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PR Strategy

Don’t Have the $$$ for a Super Bowl Ad? Try This Instead.

February 02, 2016 02:22 PM
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Matt Allison: Founder, Chief Strategy Officer

Matt Allison: Founder, Chief Strategy Officer

Matt co-founded TrendKite in 2012 and oversees all aspects of the organization’s product strategy and development.

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Don't have the money for a Super Bowl Ad? Try this insteadMost of us would be delighted to get an annual marketing & PR budget of $5 million. On February 7th, we’ll have the pleasure of watching some of America’s biggest brands blow through that $5 million in 30 seconds a pop. Is it worth it? I can’t really say, but I also can’t remember any of the ads from last year. Can you?

Let’s just assume, for the sake of argument, that you won’t be running any ads during Super Bowl 50. How can you most effectively leverage what you’ve got? Our recommendation, although not a sexy as Cindy Crawford drinking a Pepsi, is good, old-fashioned marketing and PR.

Reacquaint Yourself with Your Audience

Marketing and PR professionals can become dangerously disconnected from customers and prospects. We may understand the brand better than anyone, but it's easy to lose sight of our customer’s challenges, needs, fears and desires. If it’s been a while since you did a case study or sat in on a sales call, it’s worth your time to do it now. If you have a segmented audience, be sure to pay attention to each one.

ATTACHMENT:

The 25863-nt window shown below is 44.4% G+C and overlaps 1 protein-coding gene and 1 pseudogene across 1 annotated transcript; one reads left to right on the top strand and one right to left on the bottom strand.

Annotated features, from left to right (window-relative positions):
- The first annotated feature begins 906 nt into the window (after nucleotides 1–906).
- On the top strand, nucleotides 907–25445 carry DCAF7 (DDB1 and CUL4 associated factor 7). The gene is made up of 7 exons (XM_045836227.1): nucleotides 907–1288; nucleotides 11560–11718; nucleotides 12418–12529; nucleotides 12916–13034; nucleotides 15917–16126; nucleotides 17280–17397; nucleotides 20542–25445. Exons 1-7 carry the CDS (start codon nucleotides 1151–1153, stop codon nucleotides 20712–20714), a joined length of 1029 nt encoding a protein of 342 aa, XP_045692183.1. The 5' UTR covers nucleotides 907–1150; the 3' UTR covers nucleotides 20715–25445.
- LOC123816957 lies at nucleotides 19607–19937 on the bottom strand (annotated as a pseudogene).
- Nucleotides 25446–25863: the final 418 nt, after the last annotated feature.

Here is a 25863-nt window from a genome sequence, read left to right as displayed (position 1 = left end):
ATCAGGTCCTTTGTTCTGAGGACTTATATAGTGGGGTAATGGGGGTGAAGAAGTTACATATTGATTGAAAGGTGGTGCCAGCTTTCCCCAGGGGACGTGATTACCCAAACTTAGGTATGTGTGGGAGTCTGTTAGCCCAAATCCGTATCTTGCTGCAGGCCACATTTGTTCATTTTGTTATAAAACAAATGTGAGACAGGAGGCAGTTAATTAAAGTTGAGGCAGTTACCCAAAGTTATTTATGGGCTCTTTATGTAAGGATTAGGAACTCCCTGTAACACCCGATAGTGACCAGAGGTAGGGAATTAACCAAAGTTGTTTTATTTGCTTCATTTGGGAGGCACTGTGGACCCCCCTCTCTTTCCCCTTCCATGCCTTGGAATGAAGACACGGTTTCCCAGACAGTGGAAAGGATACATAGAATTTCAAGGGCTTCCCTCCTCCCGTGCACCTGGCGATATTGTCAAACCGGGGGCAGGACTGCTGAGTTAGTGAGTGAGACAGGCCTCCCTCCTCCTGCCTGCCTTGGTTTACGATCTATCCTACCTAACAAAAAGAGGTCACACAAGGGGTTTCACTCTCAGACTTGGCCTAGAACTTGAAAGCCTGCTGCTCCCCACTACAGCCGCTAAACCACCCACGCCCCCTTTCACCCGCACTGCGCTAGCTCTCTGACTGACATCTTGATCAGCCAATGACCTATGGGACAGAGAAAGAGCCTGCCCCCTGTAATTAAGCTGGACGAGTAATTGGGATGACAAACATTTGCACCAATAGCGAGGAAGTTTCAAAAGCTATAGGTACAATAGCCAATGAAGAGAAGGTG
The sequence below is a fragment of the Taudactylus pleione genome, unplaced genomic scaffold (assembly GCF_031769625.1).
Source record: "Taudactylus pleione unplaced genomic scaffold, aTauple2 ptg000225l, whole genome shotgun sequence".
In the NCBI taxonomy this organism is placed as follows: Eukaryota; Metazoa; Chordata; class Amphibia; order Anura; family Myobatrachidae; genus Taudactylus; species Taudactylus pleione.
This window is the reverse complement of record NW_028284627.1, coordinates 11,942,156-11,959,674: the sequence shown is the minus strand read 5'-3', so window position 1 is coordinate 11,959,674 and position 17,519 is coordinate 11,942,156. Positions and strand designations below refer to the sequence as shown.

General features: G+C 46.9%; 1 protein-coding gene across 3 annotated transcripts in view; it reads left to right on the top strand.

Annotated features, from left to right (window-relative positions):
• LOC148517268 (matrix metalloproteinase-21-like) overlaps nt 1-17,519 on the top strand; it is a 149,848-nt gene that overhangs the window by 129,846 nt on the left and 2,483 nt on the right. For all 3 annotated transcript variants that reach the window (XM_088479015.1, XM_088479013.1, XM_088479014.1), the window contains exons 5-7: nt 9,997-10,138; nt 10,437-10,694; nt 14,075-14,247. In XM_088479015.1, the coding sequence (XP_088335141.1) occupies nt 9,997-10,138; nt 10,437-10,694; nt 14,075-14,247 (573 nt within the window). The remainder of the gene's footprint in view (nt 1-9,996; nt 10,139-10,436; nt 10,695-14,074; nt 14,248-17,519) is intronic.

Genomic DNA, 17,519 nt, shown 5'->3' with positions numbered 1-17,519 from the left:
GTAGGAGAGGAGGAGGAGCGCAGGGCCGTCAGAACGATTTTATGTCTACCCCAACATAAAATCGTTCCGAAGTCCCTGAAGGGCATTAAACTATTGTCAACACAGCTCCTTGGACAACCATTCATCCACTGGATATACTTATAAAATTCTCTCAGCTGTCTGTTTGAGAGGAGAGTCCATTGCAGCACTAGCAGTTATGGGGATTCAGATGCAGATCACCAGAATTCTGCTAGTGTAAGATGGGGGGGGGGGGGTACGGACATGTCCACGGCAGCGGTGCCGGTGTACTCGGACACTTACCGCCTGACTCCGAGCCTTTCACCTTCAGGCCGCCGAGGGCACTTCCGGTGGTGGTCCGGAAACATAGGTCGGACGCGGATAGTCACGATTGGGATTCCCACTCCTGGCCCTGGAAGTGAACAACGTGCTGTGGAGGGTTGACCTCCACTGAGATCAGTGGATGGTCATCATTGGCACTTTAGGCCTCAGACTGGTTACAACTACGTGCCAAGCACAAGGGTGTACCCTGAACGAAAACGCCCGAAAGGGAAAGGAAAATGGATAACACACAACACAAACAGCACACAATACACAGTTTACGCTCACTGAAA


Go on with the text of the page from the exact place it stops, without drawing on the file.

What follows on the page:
Write a Story

As a group, PR people and marketers often talk about being “storytellers” or sharing the story of the brand, but have you ever really sat down and written the story? Stories have a beginning, middle and an end. They start with the protagonist facing some kind of problem. Something happens to cause the characters to take action and their situation is changed. Can you describe the arc that your customers traverse? What was the “before state” like? What conditions compel them to make a change (aka, buy your product)? How are they better off as a result?

Dig Into the Data

To a certain extent, we all make assumptions about what constitutes effective marketing and PR, but it is essential to challenge those assumptions with data from time-to-time. You may think you know which publications and social networks your audience frequents, but are you sure? You may believe that an earned media mention or a paid advertisement is driving business, but can you be certain? When assessing your strategy and making decisions about how to use your budget, you must be armed with empirical data that drives smart decisions.

An effective marketing and PR strategy does not require a massive budget.  Sure, it helps, but there is plenty you can do without spending a ton. It all starts with understanding what your audience cares about and explaining how you can help in a compelling way. Once you’ve crafted your message, the data will tell you how best to deliver it. Perhaps this approach is not as exciting as dancing Clydesdales, but it’s fundamentally important to the success of your brand.

 

Matt Allison: Founder, Chief Strategy Officer

Matt Allison: Founder, Chief Strategy Officer

Matt co-founded TrendKite in 2012 and oversees all aspects of the organization’s product strategy and development.

All POSTS

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